If you prefer a lighter dessert compared to pastries, you can try making Flan. In most Spanish-speaking countries, Flan is the name they most use. On the other hand, France calls it Creme Caramel. Flan used to be a popular dessert in Europe during the early 20th century.
Despite having different names, the core recipe for this dessert stays the same. The main ingredients for this dish are still milk, sugar, and eggs.
If you follow this dessert recipe correctly, what you will have is a very silky smooth Flan. The dish is often the dessert after you have a very protein-heavy meal. This is because custard from the Flan helps to reduce any greasiness from your last dish.
In many countries, you can see Flan with a layer of dark coffee on top. This will add a bit of bitterness to the whole dish.
The Spanish Flan variant contains a lot of milky goodness.
If France has the world-renowned Crepe, Spain also has its own version called Frixuelos. The Frixuelos is another typical snack from Galicia and Asturias regions. In Galicia, many people call it Filloas.
Most Asturians and Galicians don’t know when and where this snack came from, but they know different regions have different Frixuelos recipes. Sometimes, you will find wheat Frixuelos, while other times, you can find cornflour Frixuelos.
The filling of Frixuelos can change according to regions as well. People usually have it as a type of dessert, so fresh fruits, cream, and chocolate are common. Aside from the sweet filling, there’s also a layer of powdered sugar on top of the Frixuelos.
Like most French Crepe, the outer layer of Frixuelos is the crunchiest. A single bite consisting of Frixuelos shell and sweet filling will leave you in heaven. This snack is most popular during an Asturian Carnival called Antroxu.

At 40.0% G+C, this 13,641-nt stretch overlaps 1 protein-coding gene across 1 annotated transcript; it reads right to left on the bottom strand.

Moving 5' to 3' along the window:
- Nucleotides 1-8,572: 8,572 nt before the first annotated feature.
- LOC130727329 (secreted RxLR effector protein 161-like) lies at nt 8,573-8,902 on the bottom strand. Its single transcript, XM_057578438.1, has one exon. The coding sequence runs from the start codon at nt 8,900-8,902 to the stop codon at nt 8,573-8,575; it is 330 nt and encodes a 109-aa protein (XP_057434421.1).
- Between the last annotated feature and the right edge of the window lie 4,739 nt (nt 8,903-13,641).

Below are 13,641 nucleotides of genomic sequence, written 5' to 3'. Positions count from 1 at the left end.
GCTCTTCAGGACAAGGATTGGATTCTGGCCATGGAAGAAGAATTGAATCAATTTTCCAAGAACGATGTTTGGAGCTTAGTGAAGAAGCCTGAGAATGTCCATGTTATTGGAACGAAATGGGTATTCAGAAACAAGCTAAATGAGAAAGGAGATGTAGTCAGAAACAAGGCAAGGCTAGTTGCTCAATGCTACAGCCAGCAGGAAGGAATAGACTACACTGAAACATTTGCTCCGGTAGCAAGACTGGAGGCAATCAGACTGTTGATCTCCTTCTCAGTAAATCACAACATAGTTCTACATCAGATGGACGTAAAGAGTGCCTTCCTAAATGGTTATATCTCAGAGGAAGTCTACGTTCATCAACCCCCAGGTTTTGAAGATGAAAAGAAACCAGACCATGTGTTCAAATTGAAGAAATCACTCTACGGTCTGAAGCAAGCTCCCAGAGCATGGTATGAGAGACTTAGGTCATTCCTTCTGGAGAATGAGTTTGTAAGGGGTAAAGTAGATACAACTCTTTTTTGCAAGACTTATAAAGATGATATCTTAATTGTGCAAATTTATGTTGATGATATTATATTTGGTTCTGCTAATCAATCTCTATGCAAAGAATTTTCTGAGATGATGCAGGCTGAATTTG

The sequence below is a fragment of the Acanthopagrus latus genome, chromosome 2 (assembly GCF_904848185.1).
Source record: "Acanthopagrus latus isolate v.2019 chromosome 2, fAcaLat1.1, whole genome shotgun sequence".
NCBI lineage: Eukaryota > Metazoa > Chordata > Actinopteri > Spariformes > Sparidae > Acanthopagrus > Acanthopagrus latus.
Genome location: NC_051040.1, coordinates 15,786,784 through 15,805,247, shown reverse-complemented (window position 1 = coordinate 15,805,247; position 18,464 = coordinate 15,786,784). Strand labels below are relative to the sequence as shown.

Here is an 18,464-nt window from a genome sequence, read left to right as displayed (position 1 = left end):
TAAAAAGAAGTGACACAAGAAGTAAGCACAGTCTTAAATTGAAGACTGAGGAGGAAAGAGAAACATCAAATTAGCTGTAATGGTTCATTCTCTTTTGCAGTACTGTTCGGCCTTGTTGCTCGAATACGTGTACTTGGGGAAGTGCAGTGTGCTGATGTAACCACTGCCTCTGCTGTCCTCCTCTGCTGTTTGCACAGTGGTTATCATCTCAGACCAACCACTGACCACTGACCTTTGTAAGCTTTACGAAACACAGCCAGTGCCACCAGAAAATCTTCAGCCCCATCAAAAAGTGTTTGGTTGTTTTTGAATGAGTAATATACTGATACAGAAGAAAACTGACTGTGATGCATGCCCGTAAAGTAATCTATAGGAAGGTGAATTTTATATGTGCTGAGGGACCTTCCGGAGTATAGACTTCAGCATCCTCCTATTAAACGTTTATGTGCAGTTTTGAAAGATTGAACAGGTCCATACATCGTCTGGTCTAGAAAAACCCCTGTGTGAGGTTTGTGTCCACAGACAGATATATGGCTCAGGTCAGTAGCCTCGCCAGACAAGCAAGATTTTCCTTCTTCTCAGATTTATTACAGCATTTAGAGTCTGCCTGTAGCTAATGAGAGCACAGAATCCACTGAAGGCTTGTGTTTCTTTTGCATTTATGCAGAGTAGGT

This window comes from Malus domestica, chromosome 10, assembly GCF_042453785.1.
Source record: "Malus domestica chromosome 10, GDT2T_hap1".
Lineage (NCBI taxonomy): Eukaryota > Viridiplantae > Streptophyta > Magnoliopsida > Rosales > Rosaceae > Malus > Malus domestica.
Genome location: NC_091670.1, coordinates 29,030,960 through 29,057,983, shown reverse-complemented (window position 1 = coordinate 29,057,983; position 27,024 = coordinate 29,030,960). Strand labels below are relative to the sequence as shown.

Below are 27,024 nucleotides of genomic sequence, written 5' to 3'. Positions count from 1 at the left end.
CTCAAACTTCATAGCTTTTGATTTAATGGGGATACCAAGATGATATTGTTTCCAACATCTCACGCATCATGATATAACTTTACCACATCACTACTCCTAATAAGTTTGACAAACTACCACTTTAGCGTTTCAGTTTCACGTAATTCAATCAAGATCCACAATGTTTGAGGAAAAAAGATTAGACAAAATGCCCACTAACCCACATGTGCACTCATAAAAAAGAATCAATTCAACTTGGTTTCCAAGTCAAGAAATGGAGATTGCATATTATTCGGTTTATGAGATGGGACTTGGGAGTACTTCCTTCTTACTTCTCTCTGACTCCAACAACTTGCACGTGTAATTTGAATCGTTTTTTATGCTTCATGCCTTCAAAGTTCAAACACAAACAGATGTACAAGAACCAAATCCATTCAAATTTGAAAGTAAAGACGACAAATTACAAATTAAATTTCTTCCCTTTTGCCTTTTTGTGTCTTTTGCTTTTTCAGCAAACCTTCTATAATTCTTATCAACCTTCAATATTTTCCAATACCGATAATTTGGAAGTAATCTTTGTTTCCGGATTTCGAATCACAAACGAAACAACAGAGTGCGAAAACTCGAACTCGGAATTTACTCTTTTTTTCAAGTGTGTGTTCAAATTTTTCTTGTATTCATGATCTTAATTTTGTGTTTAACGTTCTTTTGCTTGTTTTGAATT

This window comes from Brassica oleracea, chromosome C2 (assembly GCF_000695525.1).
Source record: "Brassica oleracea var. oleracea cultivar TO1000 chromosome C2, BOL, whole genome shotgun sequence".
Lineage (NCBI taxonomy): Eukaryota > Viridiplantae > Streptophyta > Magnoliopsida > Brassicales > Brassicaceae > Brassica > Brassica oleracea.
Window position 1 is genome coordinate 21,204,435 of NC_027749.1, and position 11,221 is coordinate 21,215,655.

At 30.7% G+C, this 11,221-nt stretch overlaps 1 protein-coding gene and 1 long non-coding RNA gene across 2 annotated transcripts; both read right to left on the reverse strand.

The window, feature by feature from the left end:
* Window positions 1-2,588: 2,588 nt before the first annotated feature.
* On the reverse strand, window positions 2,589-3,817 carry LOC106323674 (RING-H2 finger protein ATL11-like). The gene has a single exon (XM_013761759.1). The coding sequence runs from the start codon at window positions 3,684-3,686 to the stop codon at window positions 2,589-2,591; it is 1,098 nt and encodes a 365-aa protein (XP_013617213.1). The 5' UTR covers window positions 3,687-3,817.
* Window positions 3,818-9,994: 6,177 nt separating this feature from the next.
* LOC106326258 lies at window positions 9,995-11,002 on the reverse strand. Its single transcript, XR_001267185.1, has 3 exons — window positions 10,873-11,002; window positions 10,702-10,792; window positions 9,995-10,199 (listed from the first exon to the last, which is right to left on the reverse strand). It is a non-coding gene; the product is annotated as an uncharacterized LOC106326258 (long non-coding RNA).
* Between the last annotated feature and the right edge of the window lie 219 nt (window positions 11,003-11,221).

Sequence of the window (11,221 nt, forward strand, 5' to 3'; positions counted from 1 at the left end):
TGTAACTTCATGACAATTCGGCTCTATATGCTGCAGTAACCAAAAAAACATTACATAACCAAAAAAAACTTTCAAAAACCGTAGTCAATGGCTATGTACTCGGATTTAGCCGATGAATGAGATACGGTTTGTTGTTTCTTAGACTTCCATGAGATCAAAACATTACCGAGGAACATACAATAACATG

Making Frixuelos, a Spanish version of Crepe, will be much easier now.
This is one of the most well-known comfort foods in Spain. Natillas looks like a mix between a tasty type of Spanish soup and hot milk, thanks to its texture and ingredients.
Nattlias, alongside Flan and Crema Catalana, have a big part in the lives of most Spaniards today. Speaking to an overseas Spaniard about Natillas will conjure up some of the most amazing childhood memories.
So what makes this dish so popular in the first place? Well, it all boils down to how easy it is to make. In Spain, Nattilas is just another version of the egg custard. The main ingredients are just milk, sugar, and eggs.
However, the texture is the main difference between Natillas and other versions of egg custard. Natillas have a much soupy appearance, making it easier to eat. That’s why it’s a popular afternoon snack for most Spanish children.
The overall taste of Natillas is very rich and silky. It has a hint similar to condensed milk and caramel. Most people have Natillas with cinnamon powder, giving the dish a mild earthy flavor as well.
Natillas is a perfect light custard dessert after a heavy dinner.
According to Spanish tradition, Huesos De Santo is a particular dessert treat that you will find on Easter and All Saints’ Day, which is a day for Christians to celebrate all of their saints. On that day, many Spaniards will visit their loved ones’ graves.